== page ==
18. Molecular Mixed-Metal Manganese Oxido Cubanes as Precursors to Heterogeneous Oxygen Evolution Catalysts.

    Science.gov (United States)

    Suseno, Sandy; McCrory, Charles C L; Tran, Rosalie; Gul, Sheraz; Yano, Junko; Agapie, Theodor

    2015-09-14

    Well-defined mixed-metal [CoMn3 O4 ] and [NiMn3 O4 ] cubane complexes were synthesized and used as precursors for heterogeneous oxygen evolution reaction (OER) electrocatalysts. The discrete clusters were dropcasted onto glassy carbon (GC) and indium tin oxide (ITO) electrodes, and the OER activities of the resulting films were evaluated. The catalytic surfaces were analyzed by various techniques to gain insight into the structure-function relationships of the electrocatalysts' heterometallic composition. Depending on preparation conditions, the Co-Mn oxide was found to change metal composition during catalysis, while the Ni-Mn oxides maintained the NiMn3 ratio. XAS studies provided structural insights indicating that the electrocatalysts are different from the molecular precursors, but that the original NiMn3 O4 cubane-like geometry was maintained in the absence of thermal treatment (2-Ni). In contrast, the thermally generated 3-Ni develops an oxide-like extended structure. Both 2-Ni and 3-Ni undergo structural changes upon electrolysis, but they do not convert into the same material. The observed structural motifs in these heterogeneous electrocatalysts are reminiscent of the biological oxygen-evolving complex in Photosystem II, including the MMn3 O4 cubane moiety. The reported studies demonstrate the use of discrete heterometallic oxide clusters as precursors for heterogeneous water oxidation catalysts of novel composition and the distinct behavior of two sets of mixed metal oxides. © 2015 WILEY-VCH Verlag GmbH & Co. KGaA, Weinheim.

  19. Molecular evolution of multiple forms of kisspeptins and GPR54 receptors in vertebrates.

    Science.gov (United States)

    Lee, Yeo Reum; Tsunekawa, Kenta; Moon, Mi Jin; Um, Haet Nim; Hwang, Jong-Ik; Osugi, Tomohiro; Otaki, Naohito; Sunakawa, Yuya; Kim, Kyungjin; Vaudry, Hubert; Kwon, Hyuk Bang; Seong, Jae Young; Tsutsui, Kazuyoshi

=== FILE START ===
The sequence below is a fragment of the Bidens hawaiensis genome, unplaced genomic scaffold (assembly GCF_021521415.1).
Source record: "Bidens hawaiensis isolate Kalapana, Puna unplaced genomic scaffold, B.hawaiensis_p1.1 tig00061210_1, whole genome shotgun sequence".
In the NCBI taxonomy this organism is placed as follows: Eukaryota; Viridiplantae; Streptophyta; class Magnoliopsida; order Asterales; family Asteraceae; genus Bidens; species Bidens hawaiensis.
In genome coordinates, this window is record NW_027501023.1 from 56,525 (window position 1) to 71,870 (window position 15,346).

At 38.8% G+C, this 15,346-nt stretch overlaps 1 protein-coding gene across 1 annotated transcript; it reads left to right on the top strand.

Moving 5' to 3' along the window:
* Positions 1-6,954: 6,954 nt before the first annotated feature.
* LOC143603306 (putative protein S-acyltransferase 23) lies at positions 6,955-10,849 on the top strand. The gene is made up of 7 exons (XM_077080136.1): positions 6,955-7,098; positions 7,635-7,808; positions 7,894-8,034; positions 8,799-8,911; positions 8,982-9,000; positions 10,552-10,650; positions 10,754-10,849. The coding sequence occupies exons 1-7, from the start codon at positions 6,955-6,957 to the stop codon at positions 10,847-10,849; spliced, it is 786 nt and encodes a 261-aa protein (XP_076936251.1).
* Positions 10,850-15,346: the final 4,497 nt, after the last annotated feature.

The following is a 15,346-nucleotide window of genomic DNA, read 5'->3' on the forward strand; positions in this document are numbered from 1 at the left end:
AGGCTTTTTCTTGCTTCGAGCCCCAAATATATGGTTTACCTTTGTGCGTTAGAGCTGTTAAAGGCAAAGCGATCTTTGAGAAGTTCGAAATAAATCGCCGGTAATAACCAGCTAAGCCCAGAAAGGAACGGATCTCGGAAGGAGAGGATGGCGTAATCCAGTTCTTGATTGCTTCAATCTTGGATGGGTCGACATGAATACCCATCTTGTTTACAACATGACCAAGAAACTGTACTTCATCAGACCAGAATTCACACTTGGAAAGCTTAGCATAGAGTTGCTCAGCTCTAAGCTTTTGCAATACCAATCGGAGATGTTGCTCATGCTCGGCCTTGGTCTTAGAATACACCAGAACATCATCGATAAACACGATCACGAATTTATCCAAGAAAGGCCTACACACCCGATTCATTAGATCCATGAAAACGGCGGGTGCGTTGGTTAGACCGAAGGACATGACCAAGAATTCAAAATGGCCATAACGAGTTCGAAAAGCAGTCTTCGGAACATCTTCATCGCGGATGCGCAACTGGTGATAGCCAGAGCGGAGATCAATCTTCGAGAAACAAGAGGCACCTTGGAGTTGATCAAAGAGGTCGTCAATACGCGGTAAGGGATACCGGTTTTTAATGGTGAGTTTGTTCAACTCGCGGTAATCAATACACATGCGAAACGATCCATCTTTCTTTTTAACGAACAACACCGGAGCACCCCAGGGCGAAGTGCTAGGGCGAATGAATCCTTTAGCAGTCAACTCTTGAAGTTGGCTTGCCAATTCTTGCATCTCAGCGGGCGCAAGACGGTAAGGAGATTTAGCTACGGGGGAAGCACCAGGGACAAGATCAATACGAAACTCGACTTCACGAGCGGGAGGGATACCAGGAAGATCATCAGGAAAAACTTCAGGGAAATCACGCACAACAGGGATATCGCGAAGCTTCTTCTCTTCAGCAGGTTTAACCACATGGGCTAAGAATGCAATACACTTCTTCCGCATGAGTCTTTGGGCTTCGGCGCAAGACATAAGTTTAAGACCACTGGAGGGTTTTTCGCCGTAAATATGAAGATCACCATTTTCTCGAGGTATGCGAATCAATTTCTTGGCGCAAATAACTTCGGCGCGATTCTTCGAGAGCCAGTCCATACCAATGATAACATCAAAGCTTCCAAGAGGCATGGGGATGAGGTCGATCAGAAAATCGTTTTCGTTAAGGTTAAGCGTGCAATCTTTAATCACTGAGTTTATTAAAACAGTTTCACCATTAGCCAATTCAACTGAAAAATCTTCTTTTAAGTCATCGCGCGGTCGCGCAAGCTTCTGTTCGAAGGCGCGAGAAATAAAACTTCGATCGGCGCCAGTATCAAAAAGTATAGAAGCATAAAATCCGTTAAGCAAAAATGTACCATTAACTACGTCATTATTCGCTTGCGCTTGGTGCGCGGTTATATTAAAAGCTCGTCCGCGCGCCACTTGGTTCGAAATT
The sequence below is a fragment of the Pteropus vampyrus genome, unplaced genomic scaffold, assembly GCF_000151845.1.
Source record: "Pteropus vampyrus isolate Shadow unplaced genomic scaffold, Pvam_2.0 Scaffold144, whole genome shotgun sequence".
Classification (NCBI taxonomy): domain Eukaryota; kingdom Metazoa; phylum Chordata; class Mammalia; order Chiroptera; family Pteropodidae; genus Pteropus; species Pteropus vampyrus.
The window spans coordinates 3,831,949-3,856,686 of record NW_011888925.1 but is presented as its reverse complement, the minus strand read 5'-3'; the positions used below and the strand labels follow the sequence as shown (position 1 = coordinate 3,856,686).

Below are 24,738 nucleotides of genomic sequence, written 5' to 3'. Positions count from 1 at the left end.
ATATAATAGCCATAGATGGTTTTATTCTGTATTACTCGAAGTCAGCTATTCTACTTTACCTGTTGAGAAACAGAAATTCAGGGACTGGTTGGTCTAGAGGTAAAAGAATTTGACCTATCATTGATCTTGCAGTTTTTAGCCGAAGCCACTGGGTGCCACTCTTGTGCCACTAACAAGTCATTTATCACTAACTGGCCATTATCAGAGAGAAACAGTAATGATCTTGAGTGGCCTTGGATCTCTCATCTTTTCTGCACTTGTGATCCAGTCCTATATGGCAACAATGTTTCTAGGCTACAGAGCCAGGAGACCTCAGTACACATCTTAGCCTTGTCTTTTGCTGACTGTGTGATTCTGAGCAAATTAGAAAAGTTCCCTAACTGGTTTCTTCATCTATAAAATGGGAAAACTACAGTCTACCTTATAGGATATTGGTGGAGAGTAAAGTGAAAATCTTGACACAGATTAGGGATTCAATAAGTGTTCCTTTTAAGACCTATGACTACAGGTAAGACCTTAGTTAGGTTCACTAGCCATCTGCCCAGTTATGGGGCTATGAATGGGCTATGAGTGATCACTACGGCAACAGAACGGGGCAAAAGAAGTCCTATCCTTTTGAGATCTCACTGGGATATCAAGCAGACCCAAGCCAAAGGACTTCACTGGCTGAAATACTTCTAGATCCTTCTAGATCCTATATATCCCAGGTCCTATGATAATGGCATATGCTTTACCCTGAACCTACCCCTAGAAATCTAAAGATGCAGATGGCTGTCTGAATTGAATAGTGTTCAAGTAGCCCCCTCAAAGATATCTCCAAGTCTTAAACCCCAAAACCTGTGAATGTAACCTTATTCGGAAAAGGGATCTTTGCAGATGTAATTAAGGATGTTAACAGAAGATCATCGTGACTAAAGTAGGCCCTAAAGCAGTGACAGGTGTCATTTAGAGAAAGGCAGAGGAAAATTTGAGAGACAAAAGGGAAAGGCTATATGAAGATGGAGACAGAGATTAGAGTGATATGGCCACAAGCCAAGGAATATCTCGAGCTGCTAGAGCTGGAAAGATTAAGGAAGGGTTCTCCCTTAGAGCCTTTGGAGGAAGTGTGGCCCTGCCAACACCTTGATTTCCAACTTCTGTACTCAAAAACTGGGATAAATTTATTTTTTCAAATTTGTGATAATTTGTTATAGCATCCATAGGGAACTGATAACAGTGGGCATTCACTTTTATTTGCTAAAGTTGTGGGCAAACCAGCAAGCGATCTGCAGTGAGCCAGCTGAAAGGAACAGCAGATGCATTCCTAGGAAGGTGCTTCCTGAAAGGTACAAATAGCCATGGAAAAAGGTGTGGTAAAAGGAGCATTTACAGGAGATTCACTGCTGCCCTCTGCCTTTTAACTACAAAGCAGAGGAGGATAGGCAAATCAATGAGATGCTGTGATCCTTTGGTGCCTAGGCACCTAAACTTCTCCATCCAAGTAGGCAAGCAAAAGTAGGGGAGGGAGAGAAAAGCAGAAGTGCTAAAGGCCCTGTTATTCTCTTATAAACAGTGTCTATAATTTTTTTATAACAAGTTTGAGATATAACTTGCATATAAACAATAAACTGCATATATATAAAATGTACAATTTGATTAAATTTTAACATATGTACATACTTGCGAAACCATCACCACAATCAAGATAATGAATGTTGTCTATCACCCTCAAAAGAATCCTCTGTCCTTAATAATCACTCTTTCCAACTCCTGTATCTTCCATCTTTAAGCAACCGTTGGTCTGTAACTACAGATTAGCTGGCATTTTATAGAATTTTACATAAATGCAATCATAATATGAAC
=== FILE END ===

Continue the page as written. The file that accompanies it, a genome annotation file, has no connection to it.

2009-06-01

    Kisspeptin and its receptor GPR54 play important roles in mammalian reproduction and cancer metastasis. Because the KiSS and GPR54 genes have been identified in a limited number of vertebrate species, mainly in mammals, the evolutionary history of these genes is poorly understood. In the present study, we have cloned multiple forms of kisspeptin and GPR54 cDNAs from a variety of vertebrate species. We found that fish have two forms of kisspeptin genes, KiSS-1 and KiSS-2, whereas Xenopus possesses three forms of kisspeptin genes, KiSS-1a, KiSS-1b, and KiSS-2. The nonmammalian KiSS-1 gene was found to be the ortholog of the mammalian KiSS-1 gene, whereas the KiSS-2 gene is a novel form, encoding a C-terminally amidated dodecapeptide in the Xenopus brain. This study is the first to identify a mature form of KiSS-2 product in the brain of any vertebrate. Likewise, fish possess two receptors, GPR54-1 and GPR54-2, whereas Xenopus carry three receptors, GPR54-1a, GPR54-1b, and GPR54-2. Sequence identity and genome synteny analyses indicate that Xenopus GPR54-1a is a human GPR54 ortholog, whereas Xenopus GPR54-1b is a fish GPR54-1 ortholog. Both kisspeptins and GPR54s were abundantly expressed in the Xenopus brain, notably in the hypothalamus, suggesting that these ligand-receptor pairs have neuroendocrine and neuromodulatory roles. Synthetic KiSS-1 and KiSS-2 peptides activated GPR54s expressed in CV-1 cells with different potencies, indicating differential ligand selectivity. These data shed new light on the molecular evolution of the kisspeptin-GPR54 system in vertebrates.

  20. SILCC-Zoom: the dynamic and chemical evolution of molecular clouds

    Science.gov (United States)

    Seifried, D.; Walch, S.; Girichidis, P.; Naab, T.; Wünsch, R.; Klessen, R. S.; Glover, S. C. O.; Peters, T.; Clark, P.

    2017-12-01